Quilt Documentation Projects, 1980-1989: Exploring the Roots of an National Phenomenon


From Uncoverings 2014, Volume 35 of the Research Papers of the American Quilt Study Group


By: Humphrey, Christine E.

Abstract: One of the most notable aspects of the 1980s’ surge of interest in quilt history is the documentation of thousands of quilts by small groups throughout the United States—yet, it has been one of the least talked-about aspects of quilt history. This study examines the phenomenon of quilt documentation projects of the 1980s to gain a better understanding of the social and cultural factors that influenced the organizers and the participants. Organizers in thirty-six states initiated or completed statewide documentation projects by 1989. This study examines five of those statewide projects (the Kentucky Quilt Project, Inc., the Texas Sesquicentennial Quilt Association, the North Carolina Quilt Project, the Nebraska Quilt Project, and the Kansas Quilt Project), utilizing archival materials and local, state, and national media coverage to investigate the goals, objectives, and motivations of the project organizers and the project participants.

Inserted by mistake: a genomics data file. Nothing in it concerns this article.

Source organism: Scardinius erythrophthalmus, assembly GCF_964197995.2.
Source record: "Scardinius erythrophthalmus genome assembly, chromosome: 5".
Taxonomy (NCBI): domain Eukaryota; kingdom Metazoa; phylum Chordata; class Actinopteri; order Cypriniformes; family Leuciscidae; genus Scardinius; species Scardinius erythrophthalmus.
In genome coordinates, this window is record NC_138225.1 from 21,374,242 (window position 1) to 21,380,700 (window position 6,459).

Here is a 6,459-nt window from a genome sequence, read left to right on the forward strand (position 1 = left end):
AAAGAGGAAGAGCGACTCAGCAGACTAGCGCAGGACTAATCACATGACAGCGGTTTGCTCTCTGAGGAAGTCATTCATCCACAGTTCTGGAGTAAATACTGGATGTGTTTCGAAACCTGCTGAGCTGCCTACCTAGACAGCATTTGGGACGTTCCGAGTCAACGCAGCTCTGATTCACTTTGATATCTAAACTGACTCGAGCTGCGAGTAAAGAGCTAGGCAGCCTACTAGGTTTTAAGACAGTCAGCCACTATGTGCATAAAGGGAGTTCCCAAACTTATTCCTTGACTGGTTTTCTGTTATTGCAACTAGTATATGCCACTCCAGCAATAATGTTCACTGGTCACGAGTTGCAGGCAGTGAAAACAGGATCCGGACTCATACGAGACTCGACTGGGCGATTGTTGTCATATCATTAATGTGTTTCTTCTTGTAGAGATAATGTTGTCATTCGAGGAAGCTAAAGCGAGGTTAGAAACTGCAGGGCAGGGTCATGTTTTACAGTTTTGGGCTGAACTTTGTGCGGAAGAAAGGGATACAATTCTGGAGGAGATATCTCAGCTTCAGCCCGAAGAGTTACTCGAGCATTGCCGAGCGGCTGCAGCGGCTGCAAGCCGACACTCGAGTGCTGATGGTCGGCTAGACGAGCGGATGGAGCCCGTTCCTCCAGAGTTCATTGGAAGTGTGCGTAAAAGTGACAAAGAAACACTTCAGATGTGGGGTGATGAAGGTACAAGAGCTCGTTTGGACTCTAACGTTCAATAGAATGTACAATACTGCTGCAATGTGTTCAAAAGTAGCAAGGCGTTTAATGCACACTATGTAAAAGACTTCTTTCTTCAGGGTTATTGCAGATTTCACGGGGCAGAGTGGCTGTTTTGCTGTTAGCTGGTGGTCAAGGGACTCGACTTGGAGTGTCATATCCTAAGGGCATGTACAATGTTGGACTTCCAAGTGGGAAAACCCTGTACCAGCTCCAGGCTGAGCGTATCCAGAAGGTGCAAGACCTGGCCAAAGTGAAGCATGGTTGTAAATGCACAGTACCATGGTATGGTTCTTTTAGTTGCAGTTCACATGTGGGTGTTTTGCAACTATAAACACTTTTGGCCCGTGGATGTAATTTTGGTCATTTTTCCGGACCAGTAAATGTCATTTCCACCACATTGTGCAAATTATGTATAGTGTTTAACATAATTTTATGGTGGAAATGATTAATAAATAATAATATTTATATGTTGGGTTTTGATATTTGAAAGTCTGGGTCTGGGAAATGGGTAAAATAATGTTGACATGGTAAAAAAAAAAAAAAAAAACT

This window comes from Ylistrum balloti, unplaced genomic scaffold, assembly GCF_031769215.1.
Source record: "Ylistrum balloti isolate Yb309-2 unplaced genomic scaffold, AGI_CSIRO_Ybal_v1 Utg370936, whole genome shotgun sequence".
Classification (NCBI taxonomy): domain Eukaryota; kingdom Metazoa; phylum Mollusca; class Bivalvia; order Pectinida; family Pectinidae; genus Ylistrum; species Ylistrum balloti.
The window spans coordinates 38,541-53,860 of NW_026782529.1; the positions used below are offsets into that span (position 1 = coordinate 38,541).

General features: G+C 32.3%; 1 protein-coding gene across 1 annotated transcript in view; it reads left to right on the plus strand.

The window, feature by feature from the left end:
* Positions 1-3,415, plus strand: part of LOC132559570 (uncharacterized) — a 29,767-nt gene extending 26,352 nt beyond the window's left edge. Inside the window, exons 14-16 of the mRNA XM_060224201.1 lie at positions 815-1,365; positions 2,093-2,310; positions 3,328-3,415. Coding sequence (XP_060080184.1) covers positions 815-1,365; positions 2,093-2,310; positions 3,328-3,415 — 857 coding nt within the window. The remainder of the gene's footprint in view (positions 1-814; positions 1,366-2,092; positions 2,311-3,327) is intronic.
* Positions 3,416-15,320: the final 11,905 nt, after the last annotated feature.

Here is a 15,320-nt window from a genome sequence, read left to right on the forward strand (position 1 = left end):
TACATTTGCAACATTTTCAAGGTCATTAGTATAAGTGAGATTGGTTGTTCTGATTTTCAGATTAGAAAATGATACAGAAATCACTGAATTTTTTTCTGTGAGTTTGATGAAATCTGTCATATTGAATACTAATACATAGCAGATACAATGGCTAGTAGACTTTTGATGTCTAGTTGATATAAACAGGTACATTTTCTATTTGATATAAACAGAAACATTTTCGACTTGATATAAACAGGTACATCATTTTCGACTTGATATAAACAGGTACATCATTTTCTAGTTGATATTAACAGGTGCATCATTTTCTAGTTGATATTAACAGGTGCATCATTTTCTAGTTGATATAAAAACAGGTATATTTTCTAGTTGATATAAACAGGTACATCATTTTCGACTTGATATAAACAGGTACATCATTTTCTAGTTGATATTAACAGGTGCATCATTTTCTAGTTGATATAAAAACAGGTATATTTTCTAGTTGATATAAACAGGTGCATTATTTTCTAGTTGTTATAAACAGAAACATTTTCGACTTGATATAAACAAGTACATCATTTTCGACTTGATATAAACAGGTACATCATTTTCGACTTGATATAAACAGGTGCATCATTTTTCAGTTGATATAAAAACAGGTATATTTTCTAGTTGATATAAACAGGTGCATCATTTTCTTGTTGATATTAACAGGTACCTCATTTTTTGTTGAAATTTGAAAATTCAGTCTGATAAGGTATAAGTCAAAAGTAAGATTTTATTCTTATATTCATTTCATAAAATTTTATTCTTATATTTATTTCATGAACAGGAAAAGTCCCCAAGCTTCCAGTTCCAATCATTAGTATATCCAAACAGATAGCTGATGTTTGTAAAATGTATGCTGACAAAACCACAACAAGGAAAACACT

Christine Humphrey holds a BA in international studies and history from Texas A & M University and an MA in textile history with a quilt studies emphasis from the University of Nebraska, Lincoln. She is currently working toward a doctorate in education and human sciences with a concentration in textiles, merchandising, and fashion design from the University of Nebraska. Her master's thesis explored the quilt documentation projects as a grassroots movement with origins in the cultural movements and quilt revival of the 1970s and 1980s.